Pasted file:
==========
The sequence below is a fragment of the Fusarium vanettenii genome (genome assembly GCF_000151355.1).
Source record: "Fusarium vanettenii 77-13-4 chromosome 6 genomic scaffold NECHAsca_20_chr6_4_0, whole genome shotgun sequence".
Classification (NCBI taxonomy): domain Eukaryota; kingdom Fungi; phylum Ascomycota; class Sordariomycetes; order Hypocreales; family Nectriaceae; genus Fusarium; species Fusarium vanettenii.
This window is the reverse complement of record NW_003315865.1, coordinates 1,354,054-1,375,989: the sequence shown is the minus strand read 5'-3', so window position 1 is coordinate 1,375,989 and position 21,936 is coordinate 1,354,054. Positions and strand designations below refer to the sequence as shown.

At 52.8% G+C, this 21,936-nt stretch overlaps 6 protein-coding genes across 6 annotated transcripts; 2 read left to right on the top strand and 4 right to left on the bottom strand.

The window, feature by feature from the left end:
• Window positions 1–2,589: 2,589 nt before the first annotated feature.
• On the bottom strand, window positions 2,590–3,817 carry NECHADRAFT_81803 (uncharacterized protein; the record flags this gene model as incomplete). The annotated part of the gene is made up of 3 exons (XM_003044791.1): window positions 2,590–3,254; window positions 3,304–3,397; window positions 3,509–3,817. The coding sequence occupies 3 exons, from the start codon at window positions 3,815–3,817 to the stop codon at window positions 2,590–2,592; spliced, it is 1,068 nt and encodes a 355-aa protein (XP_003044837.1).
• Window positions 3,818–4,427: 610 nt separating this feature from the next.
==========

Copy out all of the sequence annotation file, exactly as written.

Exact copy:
The sequence below is a fragment of the Fusarium vanettenii genome (genome assembly GCF_000151355.1).
Source record: "Fusarium vanettenii 77-13-4 chromosome 6 genomic scaffold NECHAsca_20_chr6_4_0, whole genome shotgun sequence".
Classification (NCBI taxonomy): domain Eukaryota; kingdom Fungi; phylum Ascomycota; class Sordariomycetes; order Hypocreales; family Nectriaceae; genus Fusarium; species Fusarium vanettenii.
This window is the reverse complement of record NW_003315865.1, coordinates 1,354,054-1,375,989: the sequence shown is the minus strand read 5'-3', so window position 1 is coordinate 1,375,989 and position 21,936 is coordinate 1,354,054. Positions and strand designations below refer to the sequence as shown.

At 52.8% G+C, this 21,936-nt stretch overlaps 6 protein-coding genes across 6 annotated transcripts; 2 read left to right on the top strand and 4 right to left on the bottom strand.

The window, feature by feature from the left end:
• Window positions 1–2,589: 2,589 nt before the first annotated feature.
• On the bottom strand, window positions 2,590–3,817 carry NECHADRAFT_81803 (uncharacterized protein; the record flags this gene model as incomplete). The annotated part of the gene is made up of 3 exons (XM_003044791.1): window positions 2,590–3,254; window positions 3,304–3,397; window positions 3,509–3,817. The coding sequence occupies 3 exons, from the start codon at window positions 3,815–3,817 to the stop codon at window positions 2,590–2,592; spliced, it is 1,068 nt and encodes a 355-aa protein (XP_003044837.1).
• Window positions 3,818–4,427: 610 nt separating this feature from the next.